For similar reasons one might therefore expect that doctors would be more accurate at identifying patients who are likely to die tomorrow rather than trying to predict whether someone will die next week or next month. However, very few studies have assessed the accuracy of doctors’ predictions over such short timescales and the limited evidence that there is in this area suggests that doctors are not much better at predicting imminent death than they are at predicting death within a few days or weeks.
Nonetheless, if we want to improve the performance of doctors’ overall it makes sense to start by trying to improve the accuracy of their short-term predictions first. After all, we would not expect meteorologists to be able to provide us with an accurate long-term weather forecast before they had demonstrated their accuracy at predicting the weather over the next few days.
Currently the most common means by which a doctor makes a prediction about when a terminally ill patient is likely to die is by using their clinical intuition. Through years of medical training and experience, each clinician has developed particular methods of judging clinical situations. Sometimes these thought processes are conscious and deliberative and sometimes they are unconscious and the clinicians themselves may be unable to articulate how they ‘just know’ the answer to a clinical problem.
The first step towards improving the accuracy of clinicians’ estimates is to investigate exactly which conscious and unconscious mental processes the experts are using and to distinguish between those approaches which are helpful and which improve accuracy and those processes which lead doctors into predictive errors.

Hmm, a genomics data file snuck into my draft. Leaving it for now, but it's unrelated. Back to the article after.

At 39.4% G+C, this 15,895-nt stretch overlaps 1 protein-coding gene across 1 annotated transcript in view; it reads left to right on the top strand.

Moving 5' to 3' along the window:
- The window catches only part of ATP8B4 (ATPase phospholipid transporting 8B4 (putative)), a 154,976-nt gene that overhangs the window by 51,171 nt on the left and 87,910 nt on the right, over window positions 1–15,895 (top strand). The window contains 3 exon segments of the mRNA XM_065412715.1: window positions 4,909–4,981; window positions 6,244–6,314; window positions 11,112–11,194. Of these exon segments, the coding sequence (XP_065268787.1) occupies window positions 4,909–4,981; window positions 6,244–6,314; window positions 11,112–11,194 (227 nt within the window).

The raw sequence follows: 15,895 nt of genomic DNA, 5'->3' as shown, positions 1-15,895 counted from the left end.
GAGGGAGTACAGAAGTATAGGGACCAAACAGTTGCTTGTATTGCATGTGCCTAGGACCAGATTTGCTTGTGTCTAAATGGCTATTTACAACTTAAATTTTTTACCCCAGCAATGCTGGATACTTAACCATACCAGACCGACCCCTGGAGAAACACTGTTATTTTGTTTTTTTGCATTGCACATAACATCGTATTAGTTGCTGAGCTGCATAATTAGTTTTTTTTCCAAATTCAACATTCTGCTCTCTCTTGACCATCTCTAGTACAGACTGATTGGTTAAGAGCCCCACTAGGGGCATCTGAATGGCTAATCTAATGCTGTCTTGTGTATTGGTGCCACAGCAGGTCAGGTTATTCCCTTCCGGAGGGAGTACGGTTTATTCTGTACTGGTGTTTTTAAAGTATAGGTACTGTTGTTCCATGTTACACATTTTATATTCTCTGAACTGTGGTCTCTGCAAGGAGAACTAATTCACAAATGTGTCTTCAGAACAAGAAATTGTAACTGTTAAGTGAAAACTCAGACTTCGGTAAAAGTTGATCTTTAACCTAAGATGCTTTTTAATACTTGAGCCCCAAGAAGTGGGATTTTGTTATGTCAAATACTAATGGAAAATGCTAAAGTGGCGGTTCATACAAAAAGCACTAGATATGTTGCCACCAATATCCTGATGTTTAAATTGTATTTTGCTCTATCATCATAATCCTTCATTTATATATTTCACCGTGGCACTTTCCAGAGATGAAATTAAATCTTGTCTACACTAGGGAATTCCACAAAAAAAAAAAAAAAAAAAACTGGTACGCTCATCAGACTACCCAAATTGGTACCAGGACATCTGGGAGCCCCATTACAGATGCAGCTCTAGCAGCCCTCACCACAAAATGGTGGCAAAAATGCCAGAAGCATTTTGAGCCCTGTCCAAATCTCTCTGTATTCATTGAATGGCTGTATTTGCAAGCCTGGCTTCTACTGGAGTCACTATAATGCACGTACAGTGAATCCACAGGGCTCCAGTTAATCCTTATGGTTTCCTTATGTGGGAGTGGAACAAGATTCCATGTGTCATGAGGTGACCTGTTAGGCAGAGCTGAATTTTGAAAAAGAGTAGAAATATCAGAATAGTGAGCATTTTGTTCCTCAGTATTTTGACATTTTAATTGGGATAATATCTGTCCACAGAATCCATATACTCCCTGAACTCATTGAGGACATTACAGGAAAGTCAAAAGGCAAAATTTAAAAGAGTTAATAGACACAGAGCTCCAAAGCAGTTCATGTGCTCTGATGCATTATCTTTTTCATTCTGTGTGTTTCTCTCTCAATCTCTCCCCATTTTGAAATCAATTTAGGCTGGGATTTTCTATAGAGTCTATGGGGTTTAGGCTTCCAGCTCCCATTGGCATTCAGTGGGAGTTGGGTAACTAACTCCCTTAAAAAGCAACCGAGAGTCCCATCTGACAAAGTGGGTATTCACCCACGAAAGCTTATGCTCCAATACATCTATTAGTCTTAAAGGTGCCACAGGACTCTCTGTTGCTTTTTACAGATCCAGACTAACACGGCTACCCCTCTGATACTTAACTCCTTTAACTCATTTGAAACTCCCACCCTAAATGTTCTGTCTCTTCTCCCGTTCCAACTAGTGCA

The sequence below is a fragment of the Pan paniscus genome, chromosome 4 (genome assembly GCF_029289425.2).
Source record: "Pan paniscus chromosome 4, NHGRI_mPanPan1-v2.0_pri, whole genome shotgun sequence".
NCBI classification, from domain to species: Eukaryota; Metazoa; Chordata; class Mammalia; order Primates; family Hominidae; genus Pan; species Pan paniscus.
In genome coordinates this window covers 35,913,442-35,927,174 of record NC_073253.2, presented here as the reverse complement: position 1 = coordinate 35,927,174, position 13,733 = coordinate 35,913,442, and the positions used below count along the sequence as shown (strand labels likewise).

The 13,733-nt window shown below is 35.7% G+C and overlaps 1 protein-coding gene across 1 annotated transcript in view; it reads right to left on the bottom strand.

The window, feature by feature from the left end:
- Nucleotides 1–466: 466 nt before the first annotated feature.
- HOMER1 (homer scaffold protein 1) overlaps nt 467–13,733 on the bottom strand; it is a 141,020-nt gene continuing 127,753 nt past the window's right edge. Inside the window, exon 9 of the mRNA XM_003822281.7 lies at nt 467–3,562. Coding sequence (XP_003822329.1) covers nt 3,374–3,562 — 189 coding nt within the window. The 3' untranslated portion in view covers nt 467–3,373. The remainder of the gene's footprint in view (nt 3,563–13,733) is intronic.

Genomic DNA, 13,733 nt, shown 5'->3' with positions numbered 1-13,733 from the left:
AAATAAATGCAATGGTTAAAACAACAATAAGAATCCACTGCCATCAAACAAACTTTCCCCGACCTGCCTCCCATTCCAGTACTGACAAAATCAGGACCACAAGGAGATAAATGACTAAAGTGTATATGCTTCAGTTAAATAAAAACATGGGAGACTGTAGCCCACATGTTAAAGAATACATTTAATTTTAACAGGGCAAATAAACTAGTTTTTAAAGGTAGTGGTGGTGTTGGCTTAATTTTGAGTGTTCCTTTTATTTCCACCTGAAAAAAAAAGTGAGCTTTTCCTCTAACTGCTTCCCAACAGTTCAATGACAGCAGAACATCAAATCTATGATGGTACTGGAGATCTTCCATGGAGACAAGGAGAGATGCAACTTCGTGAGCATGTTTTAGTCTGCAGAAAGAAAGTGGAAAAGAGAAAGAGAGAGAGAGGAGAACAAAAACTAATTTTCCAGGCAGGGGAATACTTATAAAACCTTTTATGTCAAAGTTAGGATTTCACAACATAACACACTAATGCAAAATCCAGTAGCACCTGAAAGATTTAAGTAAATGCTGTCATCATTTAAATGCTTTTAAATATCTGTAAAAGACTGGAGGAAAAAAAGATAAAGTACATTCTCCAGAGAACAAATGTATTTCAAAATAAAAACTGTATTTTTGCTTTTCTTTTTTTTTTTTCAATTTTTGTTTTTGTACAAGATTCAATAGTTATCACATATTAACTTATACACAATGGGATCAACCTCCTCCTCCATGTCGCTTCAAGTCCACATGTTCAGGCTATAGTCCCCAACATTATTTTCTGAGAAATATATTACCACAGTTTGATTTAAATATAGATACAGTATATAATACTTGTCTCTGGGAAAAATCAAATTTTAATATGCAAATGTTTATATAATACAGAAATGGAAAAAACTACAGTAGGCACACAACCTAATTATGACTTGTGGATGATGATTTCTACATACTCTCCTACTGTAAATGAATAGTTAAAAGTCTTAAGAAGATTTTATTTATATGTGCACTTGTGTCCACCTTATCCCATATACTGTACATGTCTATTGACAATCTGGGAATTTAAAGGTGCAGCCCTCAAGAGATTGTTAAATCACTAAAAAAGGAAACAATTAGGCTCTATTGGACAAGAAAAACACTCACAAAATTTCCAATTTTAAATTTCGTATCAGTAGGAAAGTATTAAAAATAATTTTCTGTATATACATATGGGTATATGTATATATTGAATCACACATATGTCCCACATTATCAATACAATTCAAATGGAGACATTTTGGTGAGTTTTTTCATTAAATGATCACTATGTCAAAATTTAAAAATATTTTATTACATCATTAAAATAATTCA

For example, some clinicians may attach greater importance (either consciously or unconsciously) to the previous treatments that patients have received, whereas others may focus more on the severity of their symptoms or their nutritional status.
We are currently undertaking a study to try to understand which factors expert doctors use to arrive at their decisions. If we can find out how the experts do it then it may be possible to use this information to try to teach the novice and less experienced doctors how to become more proficient at this clinical skill.
Rather than trying to understand the clinical intuition of experts, an alternative approach to improving prognostic accuracy is to develop computer models. However, at the moment the best prognostic models are only slightly more accurate than an expert doctor or nurse, although as more elaborate models are being developed and validated it is likely that predictive accuracy may improve in the future.
Whatever the likely future improvements in prognostic accuracy, it will always be important for doctors to acknowledge the inherent uncertainty in any attempt to predict the future. Uncertainty can provide a welcome space for hope. However, many patients and families would probably agree that more accurate information (whether good news or bad news) would allow them to be better prepared for what the future has to hold. If the forecast is for rain, it is probably wise to be prepared with an umbrella. But that doesn’t stop one hoping for sunshine.
Nicola White is a PhD researcher and Paddy Stone a professor of palliative and end-of-life care at University College London